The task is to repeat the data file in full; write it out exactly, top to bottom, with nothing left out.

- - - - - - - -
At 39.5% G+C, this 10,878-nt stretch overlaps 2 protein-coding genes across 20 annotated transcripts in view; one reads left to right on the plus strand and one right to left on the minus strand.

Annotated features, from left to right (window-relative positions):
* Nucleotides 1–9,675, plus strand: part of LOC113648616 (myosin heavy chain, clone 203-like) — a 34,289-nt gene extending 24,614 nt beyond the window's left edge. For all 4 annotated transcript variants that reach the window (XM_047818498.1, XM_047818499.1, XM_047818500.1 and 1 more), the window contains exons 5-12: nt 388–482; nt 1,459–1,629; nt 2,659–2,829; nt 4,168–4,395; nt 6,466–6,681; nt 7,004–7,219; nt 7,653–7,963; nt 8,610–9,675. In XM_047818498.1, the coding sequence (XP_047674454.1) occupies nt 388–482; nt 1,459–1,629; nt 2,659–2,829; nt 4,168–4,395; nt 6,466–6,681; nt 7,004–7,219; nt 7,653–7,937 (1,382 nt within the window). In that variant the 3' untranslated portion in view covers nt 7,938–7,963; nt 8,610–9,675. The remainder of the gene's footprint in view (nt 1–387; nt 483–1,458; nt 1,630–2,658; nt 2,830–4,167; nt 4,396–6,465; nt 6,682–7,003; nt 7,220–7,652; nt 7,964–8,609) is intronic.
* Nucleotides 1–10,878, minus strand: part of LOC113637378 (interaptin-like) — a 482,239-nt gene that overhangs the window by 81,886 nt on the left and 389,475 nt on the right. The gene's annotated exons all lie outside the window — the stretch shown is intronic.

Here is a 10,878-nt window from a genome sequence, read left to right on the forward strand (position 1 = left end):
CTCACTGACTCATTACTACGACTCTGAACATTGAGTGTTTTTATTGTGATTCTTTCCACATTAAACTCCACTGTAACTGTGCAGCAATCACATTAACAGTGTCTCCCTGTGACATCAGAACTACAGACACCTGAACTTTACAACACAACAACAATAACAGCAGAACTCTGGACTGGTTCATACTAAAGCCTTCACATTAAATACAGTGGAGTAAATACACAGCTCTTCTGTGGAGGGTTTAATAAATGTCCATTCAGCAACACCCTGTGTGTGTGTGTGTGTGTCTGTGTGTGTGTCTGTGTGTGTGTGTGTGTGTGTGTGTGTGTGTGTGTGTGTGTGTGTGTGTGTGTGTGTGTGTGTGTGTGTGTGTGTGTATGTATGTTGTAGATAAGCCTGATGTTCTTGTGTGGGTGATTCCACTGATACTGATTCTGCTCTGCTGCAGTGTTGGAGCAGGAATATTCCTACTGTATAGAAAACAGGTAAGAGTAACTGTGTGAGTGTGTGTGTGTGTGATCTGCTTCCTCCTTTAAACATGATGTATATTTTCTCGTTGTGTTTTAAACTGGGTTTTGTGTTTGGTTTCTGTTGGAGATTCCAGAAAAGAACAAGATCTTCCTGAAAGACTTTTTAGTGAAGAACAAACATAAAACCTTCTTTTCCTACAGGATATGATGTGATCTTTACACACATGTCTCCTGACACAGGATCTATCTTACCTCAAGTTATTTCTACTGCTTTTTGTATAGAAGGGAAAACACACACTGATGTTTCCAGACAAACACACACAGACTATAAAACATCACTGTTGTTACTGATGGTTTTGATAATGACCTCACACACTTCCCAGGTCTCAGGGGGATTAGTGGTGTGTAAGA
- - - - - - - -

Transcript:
At 39.5% G+C, this 10,878-nt stretch overlaps 2 protein-coding genes across 20 annotated transcripts in view; one reads left to right on the plus strand and one right to left on the minus strand.

Annotated features, from left to right (window-relative positions):
* Nucleotides 1–9,675, plus strand: part of LOC113648616 (myosin heavy chain, clone 203-like) — a 34,289-nt gene extending 24,614 nt beyond the window's left edge. For all 4 annotated transcript variants that reach the window (XM_047818498.1, XM_047818499.1, XM_047818500.1 and 1 more), the window contains exons 5-12: nt 388–482; nt 1,459–1,629; nt 2,659–2,829; nt 4,168–4,395; nt 6,466–6,681; nt 7,004–7,219; nt 7,653–7,963; nt 8,610–9,675. In XM_047818498.1, the coding sequence (XP_047674454.1) occupies nt 388–482; nt 1,459–1,629; nt 2,659–2,829; nt 4,168–4,395; nt 6,466–6,681; nt 7,004–7,219; nt 7,653–7,937 (1,382 nt within the window). In that variant the 3' untranslated portion in view covers nt 7,938–7,963; nt 8,610–9,675. The remainder of the gene's footprint in view (nt 1–387; nt 483–1,458; nt 1,630–2,658; nt 2,830–4,167; nt 4,396–6,465; nt 6,682–7,003; nt 7,220–7,652; nt 7,964–8,609) is intronic.
* Nucleotides 1–10,878, minus strand: part of LOC113637378 (interaptin-like) — a 482,239-nt gene that overhangs the window by 81,886 nt on the left and 389,475 nt on the right. The gene's annotated exons all lie outside the window — the stretch shown is intronic.

Here is a 10,878-nt window from a genome sequence, read left to right on the forward strand (position 1 = left end):
CTCACTGACTCATTACTACGACTCTGAACATTGAGTGTTTTTATTGTGATTCTTTCCACATTAAACTCCACTGTAACTGTGCAGCAATCACATTAACAGTGTCTCCCTGTGACATCAGAACTACAGACACCTGAACTTTACAACACAACAACAATAACAGCAGAACTCTGGACTGGTTCATACTAAAGCCTTCACATTAAATACAGTGGAGTAAATACACAGCTCTTCTGTGGAGGGTTTAATAAATGTCCATTCAGCAACACCCTGTGTGTGTGTGTGTGTGTCTGTGTGTGTGTCTGTGTGTGTGTGTGTGTGTGTGTGTGTGTGTGTGTGTGTGTGTGTGTGTGTGTGTGTGTGTGTGTGTGTGTGTGTGTATGTATGTTGTAGATAAGCCTGATGTTCTTGTGTGGGTGATTCCACTGATACTGATTCTGCTCTGCTGCAGTGTTGGAGCAGGAATATTCCTACTGTATAGAAAACAGGTAAGAGTAACTGTGTGAGTGTGTGTGTGTGTGATCTGCTTCCTCCTTTAAACATGATGTATATTTTCTCGTTGTGTTTTAAACTGGGTTTTGTGTTTGGTTTCTGTTGGAGATTCCAGAAAAGAACAAGATCTTCCTGAAAGACTTTTTAGTGAAGAACAAACATAAAACCTTCTTTTCCTACAGGATATGATGTGATCTTTACACACATGTCTCCTGACACAGGATCTATCTTACCTCAAGTTATTTCTACTGCTTTTTGTATAGAAGGGAAAACACACACTGATGTTTCCAGACAAACACACACAGACTATAAAACATCACTGTTGTTACTGATGGTTTTGATAATGACCTCACACACTTCCCAGGTCTCAGGGGGATTAGTGGTGTGTAAGA